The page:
As we turn to our investigation of the idea of freedom, Veronica Correa, a licensed clinical social worker, certified hypnotherapist and life coach, suggests that we view it as a kind of discipline:

Freedom and discipline seem opposites, and at the end of the spectrum. People who see themselves as free spirited and “go with the flow” type, tend to feel that discipline is restrictive and binding. This perception couldn’t be further from the truth. Discipline, if used correctly, can bring mastery, inner peace, harmony, abundance and success. … Mastery through discipline brings the freedom to live our life’s purpose.

Let us be careful, however, to note the distinction between the concepts of  “mastery” and “subservience” – while the latter notion is oppressive and limiting, the former is both expressive and liberating.  Stated differently, while subservience denigrates and denies the emergence of one’s true being, mastery cultivates personal dignity and human worth.  Moreover, it enables the individual to formulate positive ways to contribute to the furtherance of all humanity, as Correa writes:

At the end of every year, I have the discipline of taking myself through the following process: I begin by asking the following questions:   Am I happy and fulfilled? What am I doing next year to grow and expand? What new things I want to learn? What experiences do I want to create and bring into my life? What do I really, really, really want? How can I make a difference for the better in the life of others and the world I live in?

Our faith traditions offer us much inspiration in this department, as both the Christian and Jewish narratives are framed by the dawning of a new freedom.

Chris Shipley (2009) writes that the Bible says that true freedom begins in the heart. We act on our thoughts and behave according to our desires:

Interestingly, Matthew likens the human heart to a tree: “every healthy tree bears good fruit, but the diseased tree bears bad fruit. A healthy tree cannot bear bad fruit, nor can a diseased tree bear good fruit… For out of the overflow of the heart the mouth speaks. The good man brings good things out of the good stored up in him, and the evil man brings evil things out of the evil stored up in him” (7:17-18; 12:33-35). The source of our actions is the heart. If it’s diseased, the fruit (our actions) is rotten too.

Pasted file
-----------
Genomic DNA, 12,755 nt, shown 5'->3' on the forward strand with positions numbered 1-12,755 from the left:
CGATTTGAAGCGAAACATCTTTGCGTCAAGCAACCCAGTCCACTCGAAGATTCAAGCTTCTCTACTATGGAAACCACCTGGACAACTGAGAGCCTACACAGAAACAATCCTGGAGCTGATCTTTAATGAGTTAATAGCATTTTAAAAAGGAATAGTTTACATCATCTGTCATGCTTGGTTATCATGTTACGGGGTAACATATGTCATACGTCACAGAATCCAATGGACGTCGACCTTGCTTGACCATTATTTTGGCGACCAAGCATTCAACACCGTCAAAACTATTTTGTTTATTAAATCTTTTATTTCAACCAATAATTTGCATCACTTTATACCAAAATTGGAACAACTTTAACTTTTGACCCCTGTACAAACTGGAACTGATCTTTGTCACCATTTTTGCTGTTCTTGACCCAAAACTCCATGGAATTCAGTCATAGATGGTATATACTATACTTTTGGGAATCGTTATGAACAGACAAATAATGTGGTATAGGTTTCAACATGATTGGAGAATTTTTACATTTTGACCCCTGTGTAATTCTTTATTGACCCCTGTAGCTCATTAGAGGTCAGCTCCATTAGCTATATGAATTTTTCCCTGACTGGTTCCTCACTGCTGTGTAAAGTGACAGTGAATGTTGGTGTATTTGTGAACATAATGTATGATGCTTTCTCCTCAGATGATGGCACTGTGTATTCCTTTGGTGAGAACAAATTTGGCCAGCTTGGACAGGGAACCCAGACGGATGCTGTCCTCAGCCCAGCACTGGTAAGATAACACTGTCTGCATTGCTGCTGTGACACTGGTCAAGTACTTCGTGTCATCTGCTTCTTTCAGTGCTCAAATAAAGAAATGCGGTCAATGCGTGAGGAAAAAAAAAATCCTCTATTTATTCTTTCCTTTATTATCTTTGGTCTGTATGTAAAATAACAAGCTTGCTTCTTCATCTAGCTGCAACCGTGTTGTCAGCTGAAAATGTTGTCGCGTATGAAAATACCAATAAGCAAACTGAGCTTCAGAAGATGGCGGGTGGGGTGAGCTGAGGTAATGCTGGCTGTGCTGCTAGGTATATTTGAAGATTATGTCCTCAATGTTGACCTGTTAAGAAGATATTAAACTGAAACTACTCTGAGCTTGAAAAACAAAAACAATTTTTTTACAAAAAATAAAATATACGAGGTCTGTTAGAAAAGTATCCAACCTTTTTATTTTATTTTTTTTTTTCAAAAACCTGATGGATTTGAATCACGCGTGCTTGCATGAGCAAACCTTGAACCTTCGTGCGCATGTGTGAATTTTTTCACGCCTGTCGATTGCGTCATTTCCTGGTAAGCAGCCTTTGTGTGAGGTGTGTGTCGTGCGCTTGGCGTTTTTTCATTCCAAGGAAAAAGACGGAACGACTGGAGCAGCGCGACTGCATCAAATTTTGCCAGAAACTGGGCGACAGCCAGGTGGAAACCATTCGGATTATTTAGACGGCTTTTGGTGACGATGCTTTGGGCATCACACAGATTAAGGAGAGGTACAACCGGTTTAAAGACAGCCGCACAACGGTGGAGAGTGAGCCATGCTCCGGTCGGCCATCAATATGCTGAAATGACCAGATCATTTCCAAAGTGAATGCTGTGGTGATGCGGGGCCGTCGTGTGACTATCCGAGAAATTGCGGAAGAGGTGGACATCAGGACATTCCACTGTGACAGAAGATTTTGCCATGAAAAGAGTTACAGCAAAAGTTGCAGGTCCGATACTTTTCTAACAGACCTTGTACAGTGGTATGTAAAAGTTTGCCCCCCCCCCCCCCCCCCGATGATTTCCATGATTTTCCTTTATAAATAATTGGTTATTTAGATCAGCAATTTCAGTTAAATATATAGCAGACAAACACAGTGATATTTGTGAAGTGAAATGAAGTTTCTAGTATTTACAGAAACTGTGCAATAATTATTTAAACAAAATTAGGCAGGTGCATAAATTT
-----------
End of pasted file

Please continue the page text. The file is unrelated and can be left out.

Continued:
The Bible tells us that we were made by God to honor Him and delight in Him forever. Yet, beginning with the sin of eating the forbidden fruit of the Tree of Knowledge, we chose to sin and rebel against God by abandoning our created purpose of worshiping Him in order to do our own thing and pridefully make a name for ourselves.

God, according to Christian teachings, sent His Son, Jesus to come to earth and willingly die in the place of sinful humans like us to absorb all our sin, rebellion, and wrongdoing. Therefore, all who entrust their complete life to Jesus Christ for the forgiveness of their sins will be saved from their bondage to sin and given eternal life in Him and enjoy an intimate and personal connection and relationship with God himself. This is true freedom. And true freedom only exists in Jesus. How does it happen? God changes the heart by His Holy Spirit. God makes us spiritually alive by giving us a new heart. This heart desires to love God. It sees Jesus  as beautiful and desires to love Him as the Lord and Savior of our life. By faith, we give our life to Jesus and receive His forgiveness and freedom from sin. Not only this, but we are now free to do the very thing we were created to do — to honor and enjoy God forever. And this joy in God is from our heart — our new heart given to us by God. This is true freedom. This is grace.

In the Jewish narrative, we look to the rallying call of “Let my people go”  as the foundation of freedom-seeking. But, points our Emuna Braverman (2003), these are actually words of the Almighty …

God told Moses to say to Pharaoh, “Let my people go so that they may serve Me in the wilderness. (Exodus 8:1)” Not just “let my people go,” but let my people go with a purpose.